Then there’s the dissembling and the lies. For example:

Craig: I think it is really important to understand what default is. A default is when a customer breaches their loan agreement. We do not default accounts. We have a contract between us and a customer and, if a customer does not pay us their interest or has poor financial results or whatever, they may well be in default of their loan agreement. But we do not default customers.”

Craig again:

Let me emphasise: the price adjustment mechanism allowed for changes to the quantity and quality of Bankwest's loan book at the time it was bought by CBA; it did not allow for any claw-back for loans which subsequently went bad. …

“In conclusion, there was no way for CBA to benefit from any loan that went into default after the day it took ownership of Bankwest. CBA did not engineer defaults, contrary to claims by witnesses, and had no incentive to do so.

The CBA consistently denies a motive to default Bankwest borrowers via a purchase price “clawback” mechanism, but admits to it in practice. Default of the Bankwest loans on the books at the time of purchase are precisely what is at issue with respect to the clawback controversy.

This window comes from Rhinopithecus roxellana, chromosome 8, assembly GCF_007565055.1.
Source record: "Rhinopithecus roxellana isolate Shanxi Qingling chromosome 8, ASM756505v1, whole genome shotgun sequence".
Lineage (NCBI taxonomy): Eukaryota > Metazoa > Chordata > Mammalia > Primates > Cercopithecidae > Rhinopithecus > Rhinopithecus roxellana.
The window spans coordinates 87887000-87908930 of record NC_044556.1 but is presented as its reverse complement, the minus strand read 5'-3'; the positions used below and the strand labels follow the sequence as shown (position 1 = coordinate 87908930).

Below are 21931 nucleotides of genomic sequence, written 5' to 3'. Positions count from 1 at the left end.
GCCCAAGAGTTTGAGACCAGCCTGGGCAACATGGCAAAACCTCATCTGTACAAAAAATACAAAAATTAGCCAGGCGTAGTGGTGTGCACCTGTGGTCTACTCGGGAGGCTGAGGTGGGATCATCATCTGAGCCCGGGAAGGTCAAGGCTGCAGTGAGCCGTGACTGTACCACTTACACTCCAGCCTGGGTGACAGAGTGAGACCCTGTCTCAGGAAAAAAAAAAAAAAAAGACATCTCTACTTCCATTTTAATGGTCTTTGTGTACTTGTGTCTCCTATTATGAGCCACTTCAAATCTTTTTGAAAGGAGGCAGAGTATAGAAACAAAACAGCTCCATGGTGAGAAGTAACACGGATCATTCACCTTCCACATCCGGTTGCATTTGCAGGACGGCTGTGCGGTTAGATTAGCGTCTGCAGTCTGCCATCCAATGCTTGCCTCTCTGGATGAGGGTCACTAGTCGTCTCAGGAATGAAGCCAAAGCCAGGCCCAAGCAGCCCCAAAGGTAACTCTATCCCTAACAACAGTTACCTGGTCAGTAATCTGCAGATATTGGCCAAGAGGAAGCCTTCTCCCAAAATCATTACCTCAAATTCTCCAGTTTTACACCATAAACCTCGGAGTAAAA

There was no early cut-off point — the CBA defaulted Trevor Eriksson years later, evidently out of revenge for Eriksson going public with his treatment. The CBA did engineer defaults, as evidenced by witnesses, and it had multiple incentives to do so — partly financial (the clawback mechanism), partly regulatory (Basel capital requirements) and partly cultural (pure right-to-rule bastardry).

The most important element of the CBA appearance on 2 December was the strategic attempt to demolish systematically the integrity of victim Rory O’Brien.

They bizarrely claimed that the CBA had nothing to do with O’Brien because he borrowed from Bankwest and another institution. But Bankwest was by 2009 a wholly-owned subsidiary of the CBA, wtih a CBA flunkey installed at its head. O’Brien’s previous excellent relationship with Bankwest staff stalled  immediately when the CBA started dictating the terms to now subordinate Bankwest staff.